Addiction, also known as substance use disorder (SUD), is listed in the Diagnostic and Statistical Manual of Mental Disorders, Fifth Edition (DSM-5), as a chronic brain disorder. It is characterized by compulsively engaging in rewarding stimuli (e.g., abusing drugs) regardless of the consequences. An individual struggling with addiction will prioritize satisfying his or her substance cravings above all else, which can wreak havoc in all areas of his or her life. The recovery process from substance abuse and/ or addiction is entirely personal, and it will be directly informed by one’s personality, mental health, and emotional needs. It is becoming increasingly common to integrate traditional psychotherapeutic methods, such as cognitive behavioral therapy (CBT), dialectical behavior therapy (DBT), psychodynamic psychotherapy, interpersonal therapy (IPT), mindfulness-based therapy, expressive arts therapies, and more along with holistic treatment modalities (e.g., breathwork, yoga, meditation, etc.) into recovery plans for individuals struggling with substance abuse and/ or addiction. There is no universal treatment method that proves successful for every person struggling with substance abuse and/ or addiction, as everyone has nuanced needs when it comes to the recovery process.
What Is Breathwork?
The Merriam-Webster Dictionary defines breathwork as “conscious, controlled breathing done especially for relaxation, meditation, or therapeutic purposes.” It is an umbrella term that encompasses a wide range of breathing exercises designed to enhance physical, spiritual, and mental health. The goal of breathwork is to help an individual achieve a greater sense of self-awareness and trust in his or her capacity for self-healing. Common breathing exercises that are useful in recovery from addiction may include, but are not limited to, the following examples:
- Alternate nostril breathing: entails breathing through an alternate nostril, with each separate breath. It is used to relieve mental unrest and promote physical and mental balance.
- Diaphragmatic breathing: also called abdominal breathing or deep breathing, entails focusing on the stomach area when breathing, instead of the chest to encourage full oxygen exchange. Abdominal breathing calms the nervous system, increases oxygen to the heart, and relieves anxiety.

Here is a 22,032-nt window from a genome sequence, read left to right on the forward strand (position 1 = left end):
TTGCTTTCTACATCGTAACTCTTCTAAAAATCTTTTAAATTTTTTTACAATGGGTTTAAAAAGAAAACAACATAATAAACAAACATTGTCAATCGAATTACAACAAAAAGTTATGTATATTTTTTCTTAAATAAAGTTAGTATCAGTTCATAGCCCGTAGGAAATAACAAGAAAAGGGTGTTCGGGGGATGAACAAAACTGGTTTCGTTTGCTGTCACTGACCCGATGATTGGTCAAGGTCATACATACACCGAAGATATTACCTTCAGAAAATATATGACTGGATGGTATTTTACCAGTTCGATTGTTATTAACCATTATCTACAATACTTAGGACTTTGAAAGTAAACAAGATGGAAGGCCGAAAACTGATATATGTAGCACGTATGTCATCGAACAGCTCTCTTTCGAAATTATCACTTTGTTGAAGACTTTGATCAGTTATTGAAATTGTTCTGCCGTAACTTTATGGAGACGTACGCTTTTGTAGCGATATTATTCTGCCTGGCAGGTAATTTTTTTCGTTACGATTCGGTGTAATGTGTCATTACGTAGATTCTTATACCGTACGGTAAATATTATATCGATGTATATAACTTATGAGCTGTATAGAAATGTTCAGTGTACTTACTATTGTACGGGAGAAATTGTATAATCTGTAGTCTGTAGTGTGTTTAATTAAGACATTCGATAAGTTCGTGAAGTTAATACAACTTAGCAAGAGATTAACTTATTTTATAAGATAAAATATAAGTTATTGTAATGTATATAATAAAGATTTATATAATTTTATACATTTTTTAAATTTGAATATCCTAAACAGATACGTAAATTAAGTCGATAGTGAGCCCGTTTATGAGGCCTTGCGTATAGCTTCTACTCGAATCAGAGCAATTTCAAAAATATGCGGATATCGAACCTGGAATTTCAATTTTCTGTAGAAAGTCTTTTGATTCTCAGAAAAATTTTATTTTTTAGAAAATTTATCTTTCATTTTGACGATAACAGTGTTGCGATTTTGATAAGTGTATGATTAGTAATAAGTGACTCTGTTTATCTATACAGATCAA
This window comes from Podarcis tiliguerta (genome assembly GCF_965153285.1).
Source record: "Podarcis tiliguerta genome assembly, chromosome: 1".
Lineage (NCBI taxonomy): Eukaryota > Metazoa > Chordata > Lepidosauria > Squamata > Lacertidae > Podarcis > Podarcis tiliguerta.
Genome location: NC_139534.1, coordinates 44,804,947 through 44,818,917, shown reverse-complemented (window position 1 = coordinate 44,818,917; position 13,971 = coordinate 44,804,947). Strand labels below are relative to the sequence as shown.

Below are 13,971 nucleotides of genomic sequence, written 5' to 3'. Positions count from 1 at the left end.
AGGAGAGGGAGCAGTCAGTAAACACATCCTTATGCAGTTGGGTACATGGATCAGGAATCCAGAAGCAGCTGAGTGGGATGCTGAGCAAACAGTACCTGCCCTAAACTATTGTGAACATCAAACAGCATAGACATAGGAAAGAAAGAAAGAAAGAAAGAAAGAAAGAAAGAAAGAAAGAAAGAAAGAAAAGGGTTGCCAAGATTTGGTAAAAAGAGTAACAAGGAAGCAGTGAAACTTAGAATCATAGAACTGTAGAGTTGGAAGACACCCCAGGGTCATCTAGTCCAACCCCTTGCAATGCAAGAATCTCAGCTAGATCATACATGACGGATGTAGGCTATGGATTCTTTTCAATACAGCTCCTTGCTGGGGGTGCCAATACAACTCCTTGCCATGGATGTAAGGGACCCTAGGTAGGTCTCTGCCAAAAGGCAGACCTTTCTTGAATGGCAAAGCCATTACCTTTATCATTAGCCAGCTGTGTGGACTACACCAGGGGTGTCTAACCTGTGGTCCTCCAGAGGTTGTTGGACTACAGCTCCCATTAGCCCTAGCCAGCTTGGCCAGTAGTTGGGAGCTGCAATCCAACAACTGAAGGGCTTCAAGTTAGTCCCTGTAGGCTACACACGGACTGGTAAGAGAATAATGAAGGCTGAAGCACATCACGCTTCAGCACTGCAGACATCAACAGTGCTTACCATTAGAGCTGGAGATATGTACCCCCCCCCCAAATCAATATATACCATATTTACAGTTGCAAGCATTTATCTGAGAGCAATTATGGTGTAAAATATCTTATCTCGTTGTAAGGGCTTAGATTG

- Lion’s Breath: entails exhaling through an open mouth, with tongue hanging out, and making a noise while breathing out. Lion’s breath stimulates the throat and upper chest, and can improve circulation, eliminate toxins, and alleviate stress.
- Ujjayi Breath: entails taking long, deep breaths and exhaling slowly through the nose while constricting the muscles in the back of the throat to elicit a vibratory noise. It promotes relaxation by soothing the nervous system.
Deliberately changing the pattern of breathing can have various beneficial effects. Research has found breathing techniques can effectively help with relaxation, stress management, control of psychophysiological states, and to improve organ function.
For Information and Support
Substance abuse and addiction can be incredibly dangerous and can result in severe short and long-term consequences. If you or someone you know is suffering from substance abuse or addiction, please get help as soon as possible. The earlier you seek support, the sooner you and your loved ones can return to leading happy, healthy, and fulfilling lives. There is no reason to go through this alone, and we are here to help. Please feel free to reach out to us for further information or with any questions regarding substance abuse or addiction. We are available anytime via telephone at: 213-389-9964, or you can always email us at: email@example.com.